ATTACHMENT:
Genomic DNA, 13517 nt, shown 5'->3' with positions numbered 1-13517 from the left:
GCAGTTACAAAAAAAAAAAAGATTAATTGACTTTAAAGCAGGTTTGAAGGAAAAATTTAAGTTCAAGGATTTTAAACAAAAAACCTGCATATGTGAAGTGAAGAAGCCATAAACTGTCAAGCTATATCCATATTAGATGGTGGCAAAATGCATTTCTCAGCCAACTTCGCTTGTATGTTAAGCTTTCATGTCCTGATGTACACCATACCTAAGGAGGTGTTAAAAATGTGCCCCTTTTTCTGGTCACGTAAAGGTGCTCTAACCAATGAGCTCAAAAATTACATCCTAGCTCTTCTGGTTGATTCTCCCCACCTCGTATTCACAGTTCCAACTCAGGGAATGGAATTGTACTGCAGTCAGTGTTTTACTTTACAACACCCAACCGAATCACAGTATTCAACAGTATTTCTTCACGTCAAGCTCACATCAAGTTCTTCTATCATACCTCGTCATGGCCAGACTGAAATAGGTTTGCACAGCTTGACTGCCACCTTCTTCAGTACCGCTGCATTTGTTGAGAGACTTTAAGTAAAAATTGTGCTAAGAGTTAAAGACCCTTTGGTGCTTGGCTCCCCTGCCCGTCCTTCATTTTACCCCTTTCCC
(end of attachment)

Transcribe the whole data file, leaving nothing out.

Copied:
Genomic DNA, 13517 nt, shown 5'->3' with positions numbered 1-13517 from the left:
GCAGTTACAAAAAAAAAAAAGATTAATTGACTTTAAAGCAGGTTTGAAGGAAAAATTTAAGTTCAAGGATTTTAAACAAAAAACCTGCATATGTGAAGTGAAGAAGCCATAAACTGTCAAGCTATATCCATATTAGATGGTGGCAAAATGCATTTCTCAGCCAACTTCGCTTGTATGTTAAGCTTTCATGTCCTGATGTACACCATACCTAAGGAGGTGTTAAAAATGTGCCCCTTTTTCTGGTCACGTAAAGGTGCTCTAACCAATGAGCTCAAAAATTACATCCTAGCTCTTCTGGTTGATTCTCCCCACCTCGTATTCACAGTTCCAACTCAGGGAATGGAATTGTACTGCAGTCAGTGTTTTACTTTACAACACCCAACCGAATCACAGTATTCAACAGTATTTCTTCACGTCAAGCTCACATCAAGTTCTTCTATCATACCTCGTCATGGCCAGACTGAAATAGGTTTGCACAGCTTGACTGCCACCTTCTTCAGTACCGCTGCATTTGTTGAGAGACTTTAAGTAAAAATTGTGCTAAGAGTTAAAGACCCTTTGGTGCTTGGCTCCCCTGCCCGTCCTTCATTTTACCCCTTTCCC